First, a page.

Return To Return reminds us of how many layers Plaid can get into a track, with rich sounds that are stripped away to reveal the workings of their rhythm section. Later on, as the set hits its peak, the stabbing riffs of Tomason and the increasingly sharp synth lines of Wide I cut through like otherworldly rave anthems.

Does it all work?

It does. There is a lot going on here, but as always with Plaid nothing is superfluous, and the sheer enjoyment of making electronic music comes through.

Is it recommended?

It is – and it really is time that we stopped taking Plaid for granted as much as they do. They continue to make exquisitely crafted music, beautifully shaped and richly coloured. Those on the planet of Falorx are in for a treat!

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Switched On – Gold Panda: The Work (City Slang)

Reviewed by Ben Hogwood

What’s the story?

Derwin Dicker’s fourth album under the Gold Panda alias arrives with a new outlook from the producer on looking after his mental health.

In a refreshingly frank press release, he talks of the difficulty of looking after a new person with the birth of his first daughter, and the challenges that brought to his own self-care. In particular he refers to a eureka moment in a Japanese hotel, where he realised the destructive aftereffects of alcohol on his wellbeing. The album’s title The Work reflects the efforts made to look at things from a different perspective, and a self-help program including therapy, running, pilates and an osteopath.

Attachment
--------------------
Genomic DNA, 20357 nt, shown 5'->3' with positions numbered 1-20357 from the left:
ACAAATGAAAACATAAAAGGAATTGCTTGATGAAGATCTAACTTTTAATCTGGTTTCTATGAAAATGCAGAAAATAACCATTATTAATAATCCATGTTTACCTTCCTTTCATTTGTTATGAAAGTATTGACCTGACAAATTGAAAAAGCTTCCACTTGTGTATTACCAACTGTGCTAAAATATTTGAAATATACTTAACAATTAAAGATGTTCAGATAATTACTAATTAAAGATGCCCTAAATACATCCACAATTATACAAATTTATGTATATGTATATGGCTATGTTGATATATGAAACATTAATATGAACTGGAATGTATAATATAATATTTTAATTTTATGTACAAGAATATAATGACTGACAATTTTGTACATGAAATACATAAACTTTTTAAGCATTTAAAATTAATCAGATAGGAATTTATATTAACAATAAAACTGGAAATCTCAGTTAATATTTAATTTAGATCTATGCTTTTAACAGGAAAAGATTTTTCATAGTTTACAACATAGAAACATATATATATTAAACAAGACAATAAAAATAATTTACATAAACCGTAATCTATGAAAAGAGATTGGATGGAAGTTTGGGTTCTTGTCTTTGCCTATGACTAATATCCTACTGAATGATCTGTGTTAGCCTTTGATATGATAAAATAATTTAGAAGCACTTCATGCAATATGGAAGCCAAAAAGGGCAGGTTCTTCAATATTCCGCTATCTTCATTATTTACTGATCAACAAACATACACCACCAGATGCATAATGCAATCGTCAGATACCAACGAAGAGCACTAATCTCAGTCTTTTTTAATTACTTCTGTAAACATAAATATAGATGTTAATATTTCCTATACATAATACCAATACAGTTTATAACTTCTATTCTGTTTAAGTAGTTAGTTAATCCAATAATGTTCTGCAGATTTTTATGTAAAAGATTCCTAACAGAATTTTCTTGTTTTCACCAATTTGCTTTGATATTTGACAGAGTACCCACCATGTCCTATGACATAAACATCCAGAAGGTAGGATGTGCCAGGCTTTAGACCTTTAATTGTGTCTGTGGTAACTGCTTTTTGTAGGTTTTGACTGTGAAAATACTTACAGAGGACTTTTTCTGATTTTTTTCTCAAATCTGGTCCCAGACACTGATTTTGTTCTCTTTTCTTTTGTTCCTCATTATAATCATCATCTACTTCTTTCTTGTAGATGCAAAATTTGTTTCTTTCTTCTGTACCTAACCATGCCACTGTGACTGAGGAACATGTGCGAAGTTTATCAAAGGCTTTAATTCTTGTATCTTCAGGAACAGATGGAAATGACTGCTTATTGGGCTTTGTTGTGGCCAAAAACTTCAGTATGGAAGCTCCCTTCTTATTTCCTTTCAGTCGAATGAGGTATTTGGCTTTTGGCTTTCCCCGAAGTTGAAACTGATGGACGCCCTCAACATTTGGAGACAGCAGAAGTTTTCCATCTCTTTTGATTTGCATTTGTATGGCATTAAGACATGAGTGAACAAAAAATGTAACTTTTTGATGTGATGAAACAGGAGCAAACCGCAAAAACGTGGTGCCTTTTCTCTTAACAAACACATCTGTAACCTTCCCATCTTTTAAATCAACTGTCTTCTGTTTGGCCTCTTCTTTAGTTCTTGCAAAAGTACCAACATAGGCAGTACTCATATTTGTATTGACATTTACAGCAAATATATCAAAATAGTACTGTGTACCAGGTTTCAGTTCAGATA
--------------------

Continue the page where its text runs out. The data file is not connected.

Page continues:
Dicker has always been very open about his state of mind and its influence on his music, and now it looks as though he has arrived at a happy place. “I don’t know where I fit in”, he says, “and maybe that’s good.”

What’s the music like?

A breath of fresh air – but one that draws in oxygen from more than one continent.

After a gentle start on Swimmer, where electronic waves lap at an imaginary shore, The Dream introduces bright colours and easy beats, along with a vibrant harp solo that adds a distinctly Eastern colour.

This inter-continental approach has always been one of Gold Panda’s strongest qualities, and it proves to be the case once again here. Similarly his awareness of instrumental colour leads to consistently fresh approaches, giving his sound a bright treble and a wide, open-air perspective.